Fast copy of data processes in two steps:
The update nucleus will be switched to read-only, the update requests are queued for a pre-defined time window, and the snapshot then will take place. After that, the nucleus switches back into the update mode, the suspended/queued commands will be resumed, all open transactions will be finished, and data are transferred to the disk. This read-only mode during the "SNAPSHOT" should only take seconds, as users reported. The copy process itself can take minutes or hours and does not (should not?) influence the continued update mode of the ADABAS nucleus.
This fast copy will be integrated into ADABAS Delta Save and handled via the ADABAS Manager in a later ADABAS version, probably version 8.
ADA742 has the ability to suspend and resume transactions so you might be able to use this feature to stop ADABAS updates for a few seconds during the snapshot to copy pointers, for example
ADADBS TRANSACTIONS SUSPEND,TTSYN=60,TRESUME=120
The SUSPEND function will held new transactions in the command queue, the buffers are flushed, and a SYNC-73 checkpoint is written. If the copy pointers process completes before the TRESUME timeout and the RESUME function is issued, the nucleus writes a SYNS-74 checkpoint, leaves the suspended state and resumes update processing. For a complete handling of processes, please see Utilities Manual, Version 7.4, Volume 1, pp. 209. The question will be whether the DBA's have to increase dramatically the number of command queue elements (NC), 192 bytes per element, to queue all commands during the read-only time (TRESUME)? To increase the number of command queue elements (NC) to the same amount of number of users (NU) should be sufficient, as discussed at the Roundtable event during the Natural Conference 2004 in Boston.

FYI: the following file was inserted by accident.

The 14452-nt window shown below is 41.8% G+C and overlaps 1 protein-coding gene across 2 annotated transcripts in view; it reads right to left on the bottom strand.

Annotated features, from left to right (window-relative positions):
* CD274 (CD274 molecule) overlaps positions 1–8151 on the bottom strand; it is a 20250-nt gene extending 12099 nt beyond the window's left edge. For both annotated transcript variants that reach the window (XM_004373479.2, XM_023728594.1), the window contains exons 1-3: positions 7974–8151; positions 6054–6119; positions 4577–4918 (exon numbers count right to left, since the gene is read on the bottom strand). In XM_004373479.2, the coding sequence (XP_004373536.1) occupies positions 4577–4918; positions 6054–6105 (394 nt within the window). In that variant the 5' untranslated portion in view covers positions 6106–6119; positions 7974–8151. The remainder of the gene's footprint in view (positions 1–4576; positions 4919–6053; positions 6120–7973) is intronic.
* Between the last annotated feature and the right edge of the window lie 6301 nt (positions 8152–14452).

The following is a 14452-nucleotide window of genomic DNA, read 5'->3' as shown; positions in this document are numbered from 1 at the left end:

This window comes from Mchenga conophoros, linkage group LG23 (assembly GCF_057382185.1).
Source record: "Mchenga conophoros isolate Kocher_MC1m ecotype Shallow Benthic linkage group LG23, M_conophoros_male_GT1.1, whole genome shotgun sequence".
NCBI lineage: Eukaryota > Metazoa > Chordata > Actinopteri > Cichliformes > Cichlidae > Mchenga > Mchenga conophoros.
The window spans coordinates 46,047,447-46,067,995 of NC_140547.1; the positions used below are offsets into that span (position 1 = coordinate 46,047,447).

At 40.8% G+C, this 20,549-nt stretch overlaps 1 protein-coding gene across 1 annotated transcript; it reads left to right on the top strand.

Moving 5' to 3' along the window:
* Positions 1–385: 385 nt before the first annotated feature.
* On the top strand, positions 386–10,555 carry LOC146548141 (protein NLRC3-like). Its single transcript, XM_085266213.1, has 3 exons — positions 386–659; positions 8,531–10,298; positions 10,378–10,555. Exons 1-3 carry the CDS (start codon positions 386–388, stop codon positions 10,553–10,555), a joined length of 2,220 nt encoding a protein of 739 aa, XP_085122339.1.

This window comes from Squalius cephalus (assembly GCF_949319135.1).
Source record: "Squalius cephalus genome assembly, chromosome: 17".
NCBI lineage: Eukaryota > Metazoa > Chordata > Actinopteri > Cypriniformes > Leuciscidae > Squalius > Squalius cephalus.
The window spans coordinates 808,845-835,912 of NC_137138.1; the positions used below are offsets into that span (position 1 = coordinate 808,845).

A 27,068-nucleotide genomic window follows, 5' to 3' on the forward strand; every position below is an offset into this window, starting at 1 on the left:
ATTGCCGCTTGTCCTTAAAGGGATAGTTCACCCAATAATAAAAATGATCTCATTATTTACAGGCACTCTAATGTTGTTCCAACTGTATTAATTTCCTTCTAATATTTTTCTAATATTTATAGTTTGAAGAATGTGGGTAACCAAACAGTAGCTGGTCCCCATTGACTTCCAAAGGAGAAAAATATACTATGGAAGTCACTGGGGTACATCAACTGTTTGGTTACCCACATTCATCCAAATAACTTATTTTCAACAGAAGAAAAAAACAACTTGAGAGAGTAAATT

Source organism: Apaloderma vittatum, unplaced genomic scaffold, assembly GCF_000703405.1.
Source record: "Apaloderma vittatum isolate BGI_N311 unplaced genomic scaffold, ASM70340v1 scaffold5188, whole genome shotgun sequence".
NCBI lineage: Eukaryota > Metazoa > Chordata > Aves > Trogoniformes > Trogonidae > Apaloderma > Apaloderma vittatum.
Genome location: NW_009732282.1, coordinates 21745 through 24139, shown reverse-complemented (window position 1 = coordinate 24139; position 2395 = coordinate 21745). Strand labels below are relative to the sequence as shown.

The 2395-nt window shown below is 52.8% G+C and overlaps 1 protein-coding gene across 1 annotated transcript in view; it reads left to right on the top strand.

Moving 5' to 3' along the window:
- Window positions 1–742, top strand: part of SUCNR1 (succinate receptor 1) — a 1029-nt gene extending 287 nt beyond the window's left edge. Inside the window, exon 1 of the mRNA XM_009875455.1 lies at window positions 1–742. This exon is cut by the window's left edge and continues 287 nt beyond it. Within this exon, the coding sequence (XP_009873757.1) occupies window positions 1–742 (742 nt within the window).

I think it is very dangerous to use FlashCopy 2 even with the option "consistency group" and to not bring ADABAS down or putting it into a read-only mode, as one system programmer recommanded. Updated blocks in the ADABAS buffer pool or partly written blocks from the buffer pool during a buffer flush are candidates for later problems.